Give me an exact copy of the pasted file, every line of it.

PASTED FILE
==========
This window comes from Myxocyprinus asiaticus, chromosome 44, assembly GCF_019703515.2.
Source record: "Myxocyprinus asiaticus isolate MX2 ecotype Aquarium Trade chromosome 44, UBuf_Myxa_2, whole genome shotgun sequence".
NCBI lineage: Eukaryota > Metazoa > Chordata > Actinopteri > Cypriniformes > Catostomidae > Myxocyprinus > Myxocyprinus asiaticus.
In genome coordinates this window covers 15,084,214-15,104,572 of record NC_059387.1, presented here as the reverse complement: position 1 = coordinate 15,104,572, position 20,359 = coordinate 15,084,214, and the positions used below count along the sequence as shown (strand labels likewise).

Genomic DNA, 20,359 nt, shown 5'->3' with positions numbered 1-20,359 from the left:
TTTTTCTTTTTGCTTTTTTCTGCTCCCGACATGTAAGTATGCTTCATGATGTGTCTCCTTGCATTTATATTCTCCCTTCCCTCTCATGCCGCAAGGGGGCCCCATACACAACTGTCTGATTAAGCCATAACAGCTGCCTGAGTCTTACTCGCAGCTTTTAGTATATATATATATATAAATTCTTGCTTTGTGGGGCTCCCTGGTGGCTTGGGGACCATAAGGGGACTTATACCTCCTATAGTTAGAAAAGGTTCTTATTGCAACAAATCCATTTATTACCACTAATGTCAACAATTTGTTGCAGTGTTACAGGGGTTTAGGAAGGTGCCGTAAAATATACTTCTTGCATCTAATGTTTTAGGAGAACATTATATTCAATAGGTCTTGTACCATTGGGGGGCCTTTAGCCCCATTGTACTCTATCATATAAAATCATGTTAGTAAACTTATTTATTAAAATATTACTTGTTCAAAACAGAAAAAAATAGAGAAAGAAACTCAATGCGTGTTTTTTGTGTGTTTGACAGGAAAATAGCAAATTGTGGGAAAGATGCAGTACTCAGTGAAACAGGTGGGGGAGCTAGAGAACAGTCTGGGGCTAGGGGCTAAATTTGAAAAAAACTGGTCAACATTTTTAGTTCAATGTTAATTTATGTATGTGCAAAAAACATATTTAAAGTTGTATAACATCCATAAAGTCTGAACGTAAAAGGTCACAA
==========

This window comes from Myxocyprinus asiaticus, chromosome 44, assembly GCF_019703515.2.
Source record: "Myxocyprinus asiaticus isolate MX2 ecotype Aquarium Trade chromosome 44, UBuf_Myxa_2, whole genome shotgun sequence".
NCBI lineage: Eukaryota > Metazoa > Chordata > Actinopteri > Cypriniformes > Catostomidae > Myxocyprinus > Myxocyprinus asiaticus.
In genome coordinates this window covers 15,084,214-15,104,572 of record NC_059387.1, presented here as the reverse complement: position 1 = coordinate 15,104,572, position 20,359 = coordinate 15,084,214, and the positions used below count along the sequence as shown (strand labels likewise).

Genomic DNA, 20,359 nt, shown 5'->3' with positions numbered 1-20,359 from the left:
TTTTTCTTTTTGCTTTTTTCTGCTCCCGACATGTAAGTATGCTTCATGATGTGTCTCCTTGCATTTATATTCTCCCTTCCCTCTCATGCCGCAAGGGGGCCCCATACACAACTGTCTGATTAAGCCATAACAGCTGCCTGAGTCTTACTCGCAGCTTTTAGTATATATATATATATAAATTCTTGCTTTGTGGGGCTCCCTGGTGGCTTGGGGACCATAAGGGGACTTATACCTCCTATAGTTAGAAAAGGTTCTTATTGCAACAAATCCATTTATTACCACTAATGTCAACAATTTGTTGCAGTGTTACAGGGGTTTAGGAAGGTGCCGTAAAATATACTTCTTGCATCTAATGTTTTAGGAGAACATTATATTCAATAGGTCTTGTACCATTGGGGGGCCTTTAGCCCCATTGTACTCTATCATATAAAATCATGTTAGTAAACTTATTTATTAAAATATTACTTGTTCAAAACAGAAAAAAATAGAGAAAGAAACTCAATGCGTGTTTTTTGTGTGTTTGACAGGAAAATAGCAAATTGTGGGAAAGATGCAGTACTCAGTGAAACAGGTGGGGGAGCTAGAGAACAGTCTGGGGCTAGGGGCTAAATTTGAAAAAAACTGGTCAACATTTTTAGTTCAATGTTAATTTATGTATGTGCAAAAAACATATTTAAAGTTGTATAACATCCATAAAGTCTGAACGTAAAAGGTCACAA